F1 2018 Racing Flags Explained

F1 2018 - Racing Flags Explained

In this guide we’ll be covering the meaning of each individual racing flag used in Formula 1. This guide is pointed more towards rookie drivers, people who really just got into racing. Any seasoned sim-racer or novice player should know the meaning behind each flag, sometimes it’s just fun to take a look at them too! Well with that out of the way, let’s get into it.

Commonly used race flags

Green flag

Let’s just start with the flag you will always first come across whenever a race event is taking place and that is the green flag. Whenever the marshalls pull out the green flag this means track conditions are safe and the race is ago. The green flag always starts up all race events, this is why it will always be the first flag seen when viewing a race. The green flag can also be pulled out at the end of a hazard, in this case it’s signaling drivers that track conditions are safe again and that they can up the pace to normal racing speed.

Yellow flag

Up next is the yellow flag. When this flag is waved you must stop racing, precieve of caution and wait to be picked up by the pace car (safety car). However in the current stages of Formula 1 racing sometimes there will be a virtual safety car (vsc) deployed instead of an actual pace car. The Fédération Internationale de l’Automobile (FIA, English: International Automobile Federation) will make use of the virtual safety cars whenever the track conditions are still acceptable for racing but when drivers will just have to precieve of caution. It’s important to note that if you break the any of the following rules you will be given a penalty; ignoring the yellow flag by speeding through or by overtaking during a yellow flag. When track conditions are safe to race again the green flag will be waved and drivers can go back to normal racing.

Red flag

The flag above the yellow flag is the red flag. The red flag will be made use of whenever track conditions are not suited for racing. Conditions like extreme rain, a storm or a severe crash which has left a lot of car parts waiting to be cleaned up scattered all over the track making racing normally unsafe, all these thing are just a couple of examples of when a race can be stopped with a red flag.

Blue flag

The blue flag is waved to slower drivers on the circuit, backmarkers. Backmarkers have to make room for the drivers lapping them without delaying them too long. As the slower driver you have to make room fast or lift-off the throttle so the faster drivers won’t be held up. If however you do hold up a faster driver that is lapping you on the track you will be penalised for unsportsmanlike behavior. If you have been lapped by a faster driver and you manage to keep up the pace you are allowed to pass the driver that lapped you earlier without being penalised for it.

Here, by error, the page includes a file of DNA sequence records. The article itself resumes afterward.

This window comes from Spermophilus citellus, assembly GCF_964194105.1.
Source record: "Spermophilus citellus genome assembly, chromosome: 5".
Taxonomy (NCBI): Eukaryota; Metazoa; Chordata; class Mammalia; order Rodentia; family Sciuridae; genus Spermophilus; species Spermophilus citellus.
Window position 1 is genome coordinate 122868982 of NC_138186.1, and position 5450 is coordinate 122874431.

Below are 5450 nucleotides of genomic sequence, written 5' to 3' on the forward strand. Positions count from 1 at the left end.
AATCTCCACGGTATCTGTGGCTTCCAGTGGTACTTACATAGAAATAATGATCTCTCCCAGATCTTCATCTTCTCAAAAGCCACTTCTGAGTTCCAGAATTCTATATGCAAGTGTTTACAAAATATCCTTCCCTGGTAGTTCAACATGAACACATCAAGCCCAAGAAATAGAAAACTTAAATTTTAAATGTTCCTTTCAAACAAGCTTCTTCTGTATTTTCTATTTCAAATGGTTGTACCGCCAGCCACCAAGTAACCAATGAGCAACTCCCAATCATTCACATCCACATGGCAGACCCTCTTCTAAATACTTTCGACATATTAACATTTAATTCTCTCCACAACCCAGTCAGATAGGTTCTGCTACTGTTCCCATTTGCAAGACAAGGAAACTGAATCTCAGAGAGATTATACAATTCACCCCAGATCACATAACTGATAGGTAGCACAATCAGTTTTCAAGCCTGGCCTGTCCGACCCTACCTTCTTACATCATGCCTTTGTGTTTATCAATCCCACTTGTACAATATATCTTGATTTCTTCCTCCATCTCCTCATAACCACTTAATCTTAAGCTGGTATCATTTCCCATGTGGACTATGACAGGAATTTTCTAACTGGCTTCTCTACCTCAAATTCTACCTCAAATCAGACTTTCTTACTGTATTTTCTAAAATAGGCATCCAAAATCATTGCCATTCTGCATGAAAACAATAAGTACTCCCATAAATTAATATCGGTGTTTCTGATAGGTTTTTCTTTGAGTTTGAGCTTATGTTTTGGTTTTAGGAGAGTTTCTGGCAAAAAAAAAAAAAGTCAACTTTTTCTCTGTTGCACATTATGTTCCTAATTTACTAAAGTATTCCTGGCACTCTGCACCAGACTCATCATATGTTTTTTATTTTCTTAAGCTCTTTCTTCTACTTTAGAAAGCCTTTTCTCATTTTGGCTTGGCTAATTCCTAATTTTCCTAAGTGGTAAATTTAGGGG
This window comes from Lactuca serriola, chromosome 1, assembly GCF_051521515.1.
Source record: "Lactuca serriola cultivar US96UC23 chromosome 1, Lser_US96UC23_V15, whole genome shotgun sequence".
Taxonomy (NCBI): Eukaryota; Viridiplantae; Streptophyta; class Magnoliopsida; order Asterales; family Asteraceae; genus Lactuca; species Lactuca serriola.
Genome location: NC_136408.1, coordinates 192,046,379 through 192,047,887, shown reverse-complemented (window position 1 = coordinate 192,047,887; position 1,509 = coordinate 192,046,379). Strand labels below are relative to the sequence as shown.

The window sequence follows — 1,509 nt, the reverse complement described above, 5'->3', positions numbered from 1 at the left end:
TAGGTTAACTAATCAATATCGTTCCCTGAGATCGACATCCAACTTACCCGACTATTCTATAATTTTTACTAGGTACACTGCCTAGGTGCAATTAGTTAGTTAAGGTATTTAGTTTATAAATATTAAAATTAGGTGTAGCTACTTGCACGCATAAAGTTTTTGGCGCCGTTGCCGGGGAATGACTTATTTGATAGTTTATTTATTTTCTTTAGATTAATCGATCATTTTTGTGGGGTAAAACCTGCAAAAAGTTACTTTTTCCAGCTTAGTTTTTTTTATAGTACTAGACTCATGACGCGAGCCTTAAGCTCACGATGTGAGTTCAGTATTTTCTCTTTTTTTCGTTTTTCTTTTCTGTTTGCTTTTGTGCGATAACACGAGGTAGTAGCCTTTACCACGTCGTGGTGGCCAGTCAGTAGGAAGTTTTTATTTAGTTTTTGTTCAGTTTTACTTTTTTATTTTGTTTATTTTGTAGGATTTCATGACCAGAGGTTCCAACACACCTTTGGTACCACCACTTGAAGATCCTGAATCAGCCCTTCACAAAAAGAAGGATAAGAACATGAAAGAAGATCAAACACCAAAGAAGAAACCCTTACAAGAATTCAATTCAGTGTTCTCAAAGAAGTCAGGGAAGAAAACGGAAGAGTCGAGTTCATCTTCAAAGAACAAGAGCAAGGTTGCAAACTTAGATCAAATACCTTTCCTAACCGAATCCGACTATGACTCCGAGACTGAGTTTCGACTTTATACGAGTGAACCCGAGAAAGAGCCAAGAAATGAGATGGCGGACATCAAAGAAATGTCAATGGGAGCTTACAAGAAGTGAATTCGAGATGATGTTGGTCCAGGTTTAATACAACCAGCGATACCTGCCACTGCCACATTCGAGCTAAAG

Black flag

The black flag will be waved whenever a driver has violated too many race rules. This might be because of dangerous driving but you also might get black flagged if there is a problem with your car that might be dangerous to not only you but also the other drivers on the track. When you are being black flagged you will have to enter the pit-lane as soon as possible, it’s important to know that you actually have to enter the pit-lane as soon as possible, if you don’t you will be penalised for ignoring a black flag.

White flag

With one lap to go you will see the white flag. This flag will be first displayed to the car in pole position signaling the driver that there is one more lap remaining before the race will end and finally be won by the driver who crosses the line first on the final and next lap.

Chequered flag

The final flag in the race of course is the chequered flag. If you see this flag and you’re in first place you are the race winner. The race will be over if all of the cars that are still on track have crossed the line with this flag up.

In summary

So in summary what you have learned are the meanings behind the most commonly used race flags on the track. Here’s a quick recap on the meaning behind all of them.

  • Green flag – start of race / restart / end of hazard / safe racing conditions / pit lane open
  • Yellow flag – caution / road course local caution (single) / road course full-course caution (twin)
  • Red flag – session stopped
  • Blue flag – give way to faster cars approaching
  • Black flag – disqualification / return to the pits
  • White flag – final lap
  • Chequered flag – session finished / winner

Final words

Well I hoped this quick guide helped you understand the flags used in racing.

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Written by Shav